News / December 16, 2014
Aspiring designers preview their work.
By Tristan Johnston
On the Dec. 4, 35 fashion design students gathered in the foyer of KPU Richmond to show off their ideas. Every table had example materials for future clothing ideas, along with lookbooks and a concept. The event is a preview of a proper fashion show that will happen in April, when students have made a few pieces that are runway ready.
Most of the designs aren’t quite as extravagant as you may expect. Designers in the event emphasized that their work was more commercial than avant-garde. Among them was high-end technical denim wear, commuter wear for women and maternity clothing. Some lines were a little closer to the avant-garde line with some being much more minimalistic while others were unisex.
It makes a lot of sense in that regard, as KPU’s fashion program combines the actual creativity and skill of making clothing, but also the marketing and business end.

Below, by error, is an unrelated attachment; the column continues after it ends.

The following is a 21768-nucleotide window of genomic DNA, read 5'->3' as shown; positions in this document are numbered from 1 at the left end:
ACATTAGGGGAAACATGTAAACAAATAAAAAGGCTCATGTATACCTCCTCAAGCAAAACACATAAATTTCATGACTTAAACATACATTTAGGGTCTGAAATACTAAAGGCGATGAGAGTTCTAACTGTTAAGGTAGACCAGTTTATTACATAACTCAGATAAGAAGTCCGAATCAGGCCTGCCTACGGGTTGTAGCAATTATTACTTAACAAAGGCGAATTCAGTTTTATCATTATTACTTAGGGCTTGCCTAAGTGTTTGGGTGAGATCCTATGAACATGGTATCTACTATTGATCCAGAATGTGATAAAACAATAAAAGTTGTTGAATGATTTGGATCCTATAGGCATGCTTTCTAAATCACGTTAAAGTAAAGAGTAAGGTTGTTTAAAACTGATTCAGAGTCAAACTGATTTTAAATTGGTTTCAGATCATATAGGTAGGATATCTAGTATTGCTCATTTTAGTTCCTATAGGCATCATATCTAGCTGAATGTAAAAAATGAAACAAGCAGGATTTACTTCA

“[It’s] a preview of our collections, so students can actually practice presenting before the show,” says Sofia Fiorentino, one of the students presenting her line at the show.
“The collections [displayed at the event] are so-to-say a theory of what they would look like if you were to produce the whole collection, but for the show we just need to piece together three outfits. Usually an average between 13 and 15 pieces,” Fiorentino says.
Big industry names like Arc’teryx, Mountain Equipment Co-op and Lululemon sometimes show up for the main fashion show and possibly the preview as well. “Our program is known for having good connections with the fashion industry. That’s one of the big things that attracts people to the program, that you’re actual going to get placed in a real job. Instead of being left on your own when you’re done, the jobs look for you,” says Fiorentino.
Regardless, as with many “prestigious” professions, fashion hopefuls are typically expected to go through the internship gauntlet. One of the internships students partake in is done in their third year as part of the curriculum, where they get school credit, not money.